"It's amazing that someone who was sitting in the same chairs that we're sitting in could be so close to our president," said Lerae Clemons, a junior.
"Many people may think the military is just about fighting in wars and just protecting the country, but it actually builds character," junior Torry Walker said.
On Inauguration Day, all eyes were fixed on the Chicagoan who would be sworn in as a president, but some eyes also were focused on another South Side resident, the soldier who was in charge of the presidential platform.
"I had worked under the Bush administration, and because that job transferred over during the inauguration, that's how I got the position," said Major Gregory Canty, a senior White House social aide.
Major Gregory Canty' was one of dozens of participants in the school's career day Friday. Providence-St. Mel's principal, Paul Adams, couldn't quell his glee.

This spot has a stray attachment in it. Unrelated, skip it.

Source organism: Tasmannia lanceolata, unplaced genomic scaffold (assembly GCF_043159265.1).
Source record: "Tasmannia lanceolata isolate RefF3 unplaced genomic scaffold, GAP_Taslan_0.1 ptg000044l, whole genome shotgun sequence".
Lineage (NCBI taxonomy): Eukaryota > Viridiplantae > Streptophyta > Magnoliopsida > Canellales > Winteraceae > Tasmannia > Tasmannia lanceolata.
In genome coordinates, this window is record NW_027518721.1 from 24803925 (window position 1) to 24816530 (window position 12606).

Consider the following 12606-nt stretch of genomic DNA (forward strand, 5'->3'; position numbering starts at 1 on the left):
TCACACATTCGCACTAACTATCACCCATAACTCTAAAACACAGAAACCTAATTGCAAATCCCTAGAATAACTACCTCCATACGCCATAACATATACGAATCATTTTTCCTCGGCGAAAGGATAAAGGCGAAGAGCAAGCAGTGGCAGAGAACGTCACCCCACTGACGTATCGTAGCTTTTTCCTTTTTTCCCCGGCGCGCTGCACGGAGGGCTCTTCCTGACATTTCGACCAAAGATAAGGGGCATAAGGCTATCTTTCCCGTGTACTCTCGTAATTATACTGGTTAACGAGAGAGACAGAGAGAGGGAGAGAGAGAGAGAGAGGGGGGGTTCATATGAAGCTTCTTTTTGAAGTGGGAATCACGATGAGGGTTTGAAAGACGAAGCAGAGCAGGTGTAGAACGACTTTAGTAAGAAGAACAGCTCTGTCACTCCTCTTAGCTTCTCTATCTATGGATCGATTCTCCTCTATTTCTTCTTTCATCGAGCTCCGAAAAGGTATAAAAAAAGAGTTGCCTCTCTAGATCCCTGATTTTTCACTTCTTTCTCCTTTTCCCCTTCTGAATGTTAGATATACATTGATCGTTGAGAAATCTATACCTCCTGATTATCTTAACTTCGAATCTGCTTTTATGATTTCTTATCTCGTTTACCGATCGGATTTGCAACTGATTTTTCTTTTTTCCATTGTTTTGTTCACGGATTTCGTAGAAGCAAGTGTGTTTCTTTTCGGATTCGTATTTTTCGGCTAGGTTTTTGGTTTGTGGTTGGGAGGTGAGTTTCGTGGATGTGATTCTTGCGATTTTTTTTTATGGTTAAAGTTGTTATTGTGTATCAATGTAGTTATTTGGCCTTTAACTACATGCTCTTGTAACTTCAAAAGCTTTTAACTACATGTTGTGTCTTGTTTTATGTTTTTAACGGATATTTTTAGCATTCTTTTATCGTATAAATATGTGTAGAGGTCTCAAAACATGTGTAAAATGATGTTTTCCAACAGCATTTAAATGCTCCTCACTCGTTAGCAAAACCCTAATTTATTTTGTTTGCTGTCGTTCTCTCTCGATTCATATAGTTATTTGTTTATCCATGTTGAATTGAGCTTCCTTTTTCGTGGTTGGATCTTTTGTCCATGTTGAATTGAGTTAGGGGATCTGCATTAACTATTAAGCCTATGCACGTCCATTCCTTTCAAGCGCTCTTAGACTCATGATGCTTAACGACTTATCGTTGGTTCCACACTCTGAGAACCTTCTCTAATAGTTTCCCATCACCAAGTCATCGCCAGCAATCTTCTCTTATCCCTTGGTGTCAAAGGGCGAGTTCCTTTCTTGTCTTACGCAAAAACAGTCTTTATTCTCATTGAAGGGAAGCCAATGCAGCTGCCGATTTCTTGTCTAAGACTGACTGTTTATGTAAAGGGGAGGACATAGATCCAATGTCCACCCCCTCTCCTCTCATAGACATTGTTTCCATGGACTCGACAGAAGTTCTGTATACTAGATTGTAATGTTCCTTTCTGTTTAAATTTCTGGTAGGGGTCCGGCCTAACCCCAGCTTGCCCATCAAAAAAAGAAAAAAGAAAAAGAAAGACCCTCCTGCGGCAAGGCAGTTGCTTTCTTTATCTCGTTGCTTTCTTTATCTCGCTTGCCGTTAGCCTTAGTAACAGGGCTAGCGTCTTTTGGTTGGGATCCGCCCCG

"It was a very proud moment for me," Adams said. "I have a former student who is sharing the platform with the first African-American president. That was a special moment for me."
For the past four years, Major Canty has served as an executive officer in the surgeon general's office and as the senior White House social aide. His road to the White House includes earning a master's degree in business, serving a tour in Bosnia and answering a call to work in the Pentagon after the terrorist attacks of September 11.
Canty credits much of his success to the guidance he received in high school. He's now sharing his experiences to help raise funds for the school.
"These individuals believed in me, which made me want to excel, want to grow and want to do well in school and go to college and succeed and compete and be number one," Canty said.
All of speakers invited for the career day were alumni of the school.